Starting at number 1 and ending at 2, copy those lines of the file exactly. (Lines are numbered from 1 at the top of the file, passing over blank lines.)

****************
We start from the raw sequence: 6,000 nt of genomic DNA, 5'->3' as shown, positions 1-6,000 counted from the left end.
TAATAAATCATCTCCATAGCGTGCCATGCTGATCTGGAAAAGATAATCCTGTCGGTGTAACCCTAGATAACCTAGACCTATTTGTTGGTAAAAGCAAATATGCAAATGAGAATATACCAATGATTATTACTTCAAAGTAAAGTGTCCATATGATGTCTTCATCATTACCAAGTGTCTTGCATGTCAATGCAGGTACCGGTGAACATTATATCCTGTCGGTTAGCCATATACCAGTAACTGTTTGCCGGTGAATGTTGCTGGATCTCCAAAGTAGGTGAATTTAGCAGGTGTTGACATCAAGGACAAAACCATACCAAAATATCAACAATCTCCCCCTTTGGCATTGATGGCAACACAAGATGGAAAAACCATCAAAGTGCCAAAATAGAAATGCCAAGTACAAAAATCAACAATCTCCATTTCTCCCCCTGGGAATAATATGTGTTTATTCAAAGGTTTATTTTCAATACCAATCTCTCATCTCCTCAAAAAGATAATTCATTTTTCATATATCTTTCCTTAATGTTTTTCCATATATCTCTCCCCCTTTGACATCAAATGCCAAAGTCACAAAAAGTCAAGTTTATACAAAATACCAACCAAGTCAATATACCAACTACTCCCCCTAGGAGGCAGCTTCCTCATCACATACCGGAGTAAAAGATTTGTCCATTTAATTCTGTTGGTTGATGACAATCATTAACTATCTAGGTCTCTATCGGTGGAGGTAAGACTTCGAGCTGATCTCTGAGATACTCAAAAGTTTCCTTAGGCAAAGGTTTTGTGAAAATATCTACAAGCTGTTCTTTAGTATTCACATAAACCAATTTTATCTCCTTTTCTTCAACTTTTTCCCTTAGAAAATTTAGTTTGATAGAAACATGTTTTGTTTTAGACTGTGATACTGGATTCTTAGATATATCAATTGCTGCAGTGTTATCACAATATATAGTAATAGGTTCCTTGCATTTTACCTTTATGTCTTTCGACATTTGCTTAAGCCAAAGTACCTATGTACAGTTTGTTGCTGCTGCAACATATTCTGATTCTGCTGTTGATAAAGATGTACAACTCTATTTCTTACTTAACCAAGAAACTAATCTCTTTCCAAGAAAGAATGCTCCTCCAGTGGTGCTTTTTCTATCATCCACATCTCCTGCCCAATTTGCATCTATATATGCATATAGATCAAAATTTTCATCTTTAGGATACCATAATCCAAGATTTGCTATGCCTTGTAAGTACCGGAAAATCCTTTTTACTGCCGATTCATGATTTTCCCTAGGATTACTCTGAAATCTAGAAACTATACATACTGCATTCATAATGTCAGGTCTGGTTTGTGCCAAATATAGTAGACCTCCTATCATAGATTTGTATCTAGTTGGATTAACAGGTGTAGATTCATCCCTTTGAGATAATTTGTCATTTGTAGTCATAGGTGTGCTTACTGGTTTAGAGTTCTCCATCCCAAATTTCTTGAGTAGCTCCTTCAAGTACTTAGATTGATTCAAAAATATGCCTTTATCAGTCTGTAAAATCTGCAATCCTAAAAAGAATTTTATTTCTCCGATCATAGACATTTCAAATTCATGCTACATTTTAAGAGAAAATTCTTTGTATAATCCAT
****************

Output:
We start from the raw sequence: 6,000 nt of genomic DNA, 5'->3' as shown, positions 1-6,000 counted from the left end.
TAATAAATCATCTCCATAGCGTGCCATGCTGATCTGGAAAAGATAATCCTGTCGGTGTAACCCTAGATAACCTAGACCTATTTGTTGGTAAAAGCAAATATGCAAATGAGAATATACCAATGATTATTACTTCAAAGTAAAGTGTCCATATGATGTCTTCATCATTACCAAGTGTCTTGCATGTCAATGCAGGTACCGGTGAACATTATATCCTGTCGGTTAGCCATATACCAGTAACTGTTTGCCGGTGAATGTTGCTGGATCTCCAAAGTAGGTGAATTTAGCAGGTGTTGACATCAAGGACAAAACCATACCAAAATATCAACAATCTCCCCCTTTGGCATTGATGGCAACACAAGATGGAAAAACCATCAAAGTGCCAAAATAGAAATGCCAAGTACAAAAATCAACAATCTCCATTTCTCCCCCTGGGAATAATATGTGTTTATTCAAAGGTTTATTTTCAATACCAATCTCTCATCTCCTCAAAAAGATAATTCATTTTTCATATATCTTTCCTTAATGTTTTTCCATATATCTCTCCCCCTTTGACATCAAATGCCAAAGTCACAAAAAGTCAAGTTTATACAAAATACCAACCAAGTCAATATACCAACTACTCCCCCTAGGAGGCAGCTTCCTCATCACATACCGGAGTAAAAGATTTGTCCATTTAATTCTGTTGGTTGATGACAATCATTAACTATCTAGGTCTCTATCGGTGGAGGTAAGACTTCGAGCTGATCTCTGAGATACTCAAAAGTTTCCTTAGGCAAAGGTTTTGTGAAAATATCTACAAGCTGTTCTTTAGTATTCACATAAACCAATTTTATCTCCTTTTCTTCAACTTTTTCCCTTAGAAAATTTAGTTTGATAGAAACATGTTTTGTTTTAGACTGTGATACTGGATTCTTAGATATATCAATTGCTGCAGTGTTATCACAATATATAGTAATAGGTTCCTTGCATTTTACCTTTATGTCTTTCGACATTTGCTTAAGCCAAAGTACCTATGTACAGTTTGTTGCTGCTGCAACATATTCTGATTCTGCTGTTGATAAAGATGTACAACTCTATTTCTTACTTAACCAAGAAACTAATCTCTTTCCAAGAAAGAATGCTCCTCCAGTGGTGCTTTTTCTATCATCCACATCTCCTGCCCAATTTGCATCTATATATGCATATAGATCAAAATTTTCATCTTTAGGATACCATAATCCAAGATTTGCTATGCCTTGTAAGTACCGGAAAATCCTTTTTACTGCCGATTCATGATTTTCCCTAGGATTACTCTGAAATCTAGAAACTATACATACTGCATTCATAATGTCAGGTCTGGTTTGTGCCAAATATAGTAGACCTCCTATCATAGATTTGTATCTAGTTGGATTAACAGGTGTAGATTCATCCCTTTGAGATAATTTGTCATTTGTAGTCATAGGTGTGCTTACTGGTTTAGAGTTCTCCATCCCAAATTTCTTGAGTAGCTCCTTCAAGTACTTAGATTGATTCAAAAATATGCCTTTATCAGTCTGTAAAATCTGCAATCCTAAAAAGAATTTTATTTCTCCGATCATAGACATTTCAAATTCATGCTACATTTTAAGAGAAAATTCTTTGTATAATCCAT